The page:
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Josh Hurst, January 12, 2012
Posted January 12, 2012
Posted February 2, 2012
Posted February 28, 2012
AllMusic's Steve Leggett:
The Carolina Chocolate Drops, a contemporary string band trio who, under the watchful eye of mentor Joe Thompson, re-created the look, feel, and sound of a 19th century black North Carolina string, fiddle, and jug band ensemble, crafted their first studio recordings into perfect facsimiles of the group's influences. The Drops were always at their best on-stage, however, where the gospel stomp of those mountain rhythms and the kinetic energy the band gave off completed the feel of a living, breathing history lesson. Those old string bands could turn on a dime, and the Chocolate Drops reproduced that art, turning their live sets into a black string band revival show. The studio albums felt like they were a bit encased in glass compared to the live performances. For this outing, however, the Chocolate Drops found the perfect producer in Buddy Miller, who recorded the band live in a single room, and the result is a wonderfully immediate album that feels like a Saturday night house party-- complete with moonlight, dust flying from the carpet under the feet of dancers, and crickets and night bird calls out the open windows.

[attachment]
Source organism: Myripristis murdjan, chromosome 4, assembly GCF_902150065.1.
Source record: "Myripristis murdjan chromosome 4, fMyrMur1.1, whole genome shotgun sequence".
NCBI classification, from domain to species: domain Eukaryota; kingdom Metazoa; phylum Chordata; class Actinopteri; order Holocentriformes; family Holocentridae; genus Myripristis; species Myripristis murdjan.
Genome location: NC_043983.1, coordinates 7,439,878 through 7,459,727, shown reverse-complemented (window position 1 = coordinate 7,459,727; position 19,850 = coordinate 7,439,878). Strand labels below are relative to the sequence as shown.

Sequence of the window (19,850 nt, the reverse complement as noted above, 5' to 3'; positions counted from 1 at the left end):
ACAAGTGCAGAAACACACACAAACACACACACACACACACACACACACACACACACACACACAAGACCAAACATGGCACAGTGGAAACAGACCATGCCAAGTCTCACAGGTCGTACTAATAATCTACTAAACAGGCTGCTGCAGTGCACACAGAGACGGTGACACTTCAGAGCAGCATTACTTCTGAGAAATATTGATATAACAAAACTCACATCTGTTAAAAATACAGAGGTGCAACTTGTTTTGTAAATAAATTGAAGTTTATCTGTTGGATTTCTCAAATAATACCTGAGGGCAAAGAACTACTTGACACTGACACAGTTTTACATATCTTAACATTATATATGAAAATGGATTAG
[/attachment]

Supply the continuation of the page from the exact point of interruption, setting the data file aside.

Was pleasantly surprised to see a review of this one in this morning's paper.
I like it, too; Buddy is the perfect producer for them, as this one builds quite nicely on the strengths of Genuine Negro Jig, but is ultimately a more raw, raucous, and beautiful piece of work, with more joy in the performances.
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